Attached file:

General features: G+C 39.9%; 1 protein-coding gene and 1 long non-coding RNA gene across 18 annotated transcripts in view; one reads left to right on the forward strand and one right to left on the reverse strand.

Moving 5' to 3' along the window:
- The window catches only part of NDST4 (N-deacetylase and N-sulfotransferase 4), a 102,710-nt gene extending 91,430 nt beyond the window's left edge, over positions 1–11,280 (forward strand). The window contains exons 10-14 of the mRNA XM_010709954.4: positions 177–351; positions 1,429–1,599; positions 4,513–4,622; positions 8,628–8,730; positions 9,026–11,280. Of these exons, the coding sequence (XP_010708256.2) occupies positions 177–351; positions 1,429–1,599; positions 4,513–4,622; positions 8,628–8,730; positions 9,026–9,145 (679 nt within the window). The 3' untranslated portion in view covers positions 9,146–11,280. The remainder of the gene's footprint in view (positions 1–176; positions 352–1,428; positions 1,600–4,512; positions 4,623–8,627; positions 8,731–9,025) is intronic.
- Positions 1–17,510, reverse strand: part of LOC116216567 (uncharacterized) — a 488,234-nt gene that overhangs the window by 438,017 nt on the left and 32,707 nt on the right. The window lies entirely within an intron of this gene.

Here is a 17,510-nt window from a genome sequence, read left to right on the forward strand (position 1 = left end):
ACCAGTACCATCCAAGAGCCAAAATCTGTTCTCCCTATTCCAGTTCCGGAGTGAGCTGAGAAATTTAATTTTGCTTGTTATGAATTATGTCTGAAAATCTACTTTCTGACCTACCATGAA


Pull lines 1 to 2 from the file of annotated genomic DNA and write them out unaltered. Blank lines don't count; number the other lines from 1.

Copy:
General features: G+C 39.9%; 1 protein-coding gene and 1 long non-coding RNA gene across 18 annotated transcripts in view; one reads left to right on the forward strand and one right to left on the reverse strand.

Moving 5' to 3' along the window: